Counterculture of the 1960s
There were several protests and movements that took place during the 1960s which challenged the principles and values of their society. These protests ultimately gave rise to the thought that the West was not as moral or concerned with the matters of social justice as it claimed to be. Those who were involved with these movements and protests ultimately sparked the development of a new perspective on human nature, and a new model of social justice. This can be seen in Martin Luther Kings, Letter from Birmingham Jail, which was written during The Civil Rights Movement, Frantz Fanons, The Wretched of the Earth, which analyses the nature of Colonialism, and Simone de Beauvoirs, The Second Sex. These three texts challenge the values of the West during the 1960s, eventually resulting in a major shift in the Western society, which once insisted that it valued matters of social justice when in fact, it attempted to diminish them.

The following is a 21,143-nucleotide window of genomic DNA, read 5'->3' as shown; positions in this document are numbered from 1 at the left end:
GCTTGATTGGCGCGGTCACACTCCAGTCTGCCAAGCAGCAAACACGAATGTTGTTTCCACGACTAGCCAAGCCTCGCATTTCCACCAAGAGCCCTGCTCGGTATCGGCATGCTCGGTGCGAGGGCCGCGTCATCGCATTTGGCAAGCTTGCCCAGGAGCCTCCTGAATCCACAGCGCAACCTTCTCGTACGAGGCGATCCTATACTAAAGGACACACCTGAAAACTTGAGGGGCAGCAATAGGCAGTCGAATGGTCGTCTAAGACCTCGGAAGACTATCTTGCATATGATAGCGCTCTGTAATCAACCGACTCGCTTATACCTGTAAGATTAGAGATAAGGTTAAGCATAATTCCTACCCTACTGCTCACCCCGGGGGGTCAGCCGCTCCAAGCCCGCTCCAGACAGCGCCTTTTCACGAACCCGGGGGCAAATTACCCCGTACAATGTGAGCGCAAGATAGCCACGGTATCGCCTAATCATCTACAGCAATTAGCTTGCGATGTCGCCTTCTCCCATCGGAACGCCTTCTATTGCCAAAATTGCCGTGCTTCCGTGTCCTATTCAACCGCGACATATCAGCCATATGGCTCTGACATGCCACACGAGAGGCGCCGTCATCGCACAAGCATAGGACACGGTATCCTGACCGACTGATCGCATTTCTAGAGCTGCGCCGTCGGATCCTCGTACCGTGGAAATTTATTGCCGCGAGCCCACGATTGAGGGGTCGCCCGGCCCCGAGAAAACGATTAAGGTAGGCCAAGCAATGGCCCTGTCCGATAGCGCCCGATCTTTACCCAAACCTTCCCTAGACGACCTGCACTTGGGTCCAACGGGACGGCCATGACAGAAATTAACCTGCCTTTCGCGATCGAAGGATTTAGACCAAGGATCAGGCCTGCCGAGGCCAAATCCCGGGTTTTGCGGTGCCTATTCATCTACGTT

The Civil Rights Movement was undeniably one of the most significant movements that took place in the 1960s in which black men and women pressed for their independence and equal rights in the United States. Mainly through non violent protests and boycotts, these coloured Americans confronted the conventional Western belief that all men were equal, and drew attention to the immoral and unjust dominant ideologies of Western society. In the Letter from Birmingham Jail, Martin Luther King indicates that unjust laws exist within the American society, displaying their lack of importance for social justice. To challenge the laws of segregation which separated the black men and women from the white, Martin Luther King refers to St Augustines statement that “an unjust law is no law at all” and that “any law that degrades human personality is unjust” (Haberman, 36). Due to these laws that were supported by the legal system of the United States, the Negro community was forced to undergo a great amount of injustice from the...
Please join StudyMode to read the full document